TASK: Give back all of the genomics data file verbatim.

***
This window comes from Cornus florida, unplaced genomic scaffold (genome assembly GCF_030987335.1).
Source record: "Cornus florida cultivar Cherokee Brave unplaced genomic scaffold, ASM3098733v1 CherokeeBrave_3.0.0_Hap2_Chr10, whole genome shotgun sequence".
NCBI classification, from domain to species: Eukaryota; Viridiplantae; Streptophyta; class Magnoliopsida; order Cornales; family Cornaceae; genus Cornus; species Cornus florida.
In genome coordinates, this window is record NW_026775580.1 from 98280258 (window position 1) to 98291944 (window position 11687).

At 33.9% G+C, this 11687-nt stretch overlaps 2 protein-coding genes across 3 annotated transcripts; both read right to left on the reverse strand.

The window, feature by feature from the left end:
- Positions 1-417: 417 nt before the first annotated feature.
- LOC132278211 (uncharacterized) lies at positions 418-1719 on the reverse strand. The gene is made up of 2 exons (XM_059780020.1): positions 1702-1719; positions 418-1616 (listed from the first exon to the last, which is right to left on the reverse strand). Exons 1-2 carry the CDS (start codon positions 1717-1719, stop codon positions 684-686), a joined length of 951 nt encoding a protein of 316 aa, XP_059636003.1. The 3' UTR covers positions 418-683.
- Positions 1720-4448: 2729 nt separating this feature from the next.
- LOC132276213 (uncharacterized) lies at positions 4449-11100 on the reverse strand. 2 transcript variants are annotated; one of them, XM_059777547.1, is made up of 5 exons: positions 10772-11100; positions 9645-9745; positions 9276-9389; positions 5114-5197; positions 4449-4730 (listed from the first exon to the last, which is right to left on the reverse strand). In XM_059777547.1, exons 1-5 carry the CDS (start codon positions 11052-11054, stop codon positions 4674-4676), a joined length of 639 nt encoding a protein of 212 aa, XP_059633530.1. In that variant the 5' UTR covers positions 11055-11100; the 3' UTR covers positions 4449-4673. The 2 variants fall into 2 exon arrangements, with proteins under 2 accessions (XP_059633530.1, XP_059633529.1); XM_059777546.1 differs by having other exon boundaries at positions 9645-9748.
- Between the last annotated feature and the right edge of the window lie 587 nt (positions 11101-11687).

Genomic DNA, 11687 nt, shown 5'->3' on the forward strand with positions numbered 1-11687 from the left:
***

This window comes from Cornus florida, unplaced genomic scaffold (genome assembly GCF_030987335.1).
Source record: "Cornus florida cultivar Cherokee Brave unplaced genomic scaffold, ASM3098733v1 CherokeeBrave_3.0.0_Hap2_Chr10, whole genome shotgun sequence".
NCBI classification, from domain to species: Eukaryota; Viridiplantae; Streptophyta; class Magnoliopsida; order Cornales; family Cornaceae; genus Cornus; species Cornus florida.
In genome coordinates, this window is record NW_026775580.1 from 98280258 (window position 1) to 98291944 (window position 11687).

At 33.9% G+C, this 11687-nt stretch overlaps 2 protein-coding genes across 3 annotated transcripts; both read right to left on the reverse strand.

The window, feature by feature from the left end:
- Positions 1-417: 417 nt before the first annotated feature.
- LOC132278211 (uncharacterized) lies at positions 418-1719 on the reverse strand. The gene is made up of 2 exons (XM_059780020.1): positions 1702-1719; positions 418-1616 (listed from the first exon to the last, which is right to left on the reverse strand). Exons 1-2 carry the CDS (start codon positions 1717-1719, stop codon positions 684-686), a joined length of 951 nt encoding a protein of 316 aa, XP_059636003.1. The 3' UTR covers positions 418-683.
- Positions 1720-4448: 2729 nt separating this feature from the next.
- LOC132276213 (uncharacterized) lies at positions 4449-11100 on the reverse strand. 2 transcript variants are annotated; one of them, XM_059777547.1, is made up of 5 exons: positions 10772-11100; positions 9645-9745; positions 9276-9389; positions 5114-5197; positions 4449-4730 (listed from the first exon to the last, which is right to left on the reverse strand). In XM_059777547.1, exons 1-5 carry the CDS (start codon positions 11052-11054, stop codon positions 4674-4676), a joined length of 639 nt encoding a protein of 212 aa, XP_059633530.1. In that variant the 5' UTR covers positions 11055-11100; the 3' UTR covers positions 4449-4673. The 2 variants fall into 2 exon arrangements, with proteins under 2 accessions (XP_059633530.1, XP_059633529.1); XM_059777546.1 differs by having other exon boundaries at positions 9645-9748.
- Between the last annotated feature and the right edge of the window lie 587 nt (positions 11101-11687).

Genomic DNA, 11687 nt, shown 5'->3' on the forward strand with positions numbered 1-11687 from the left: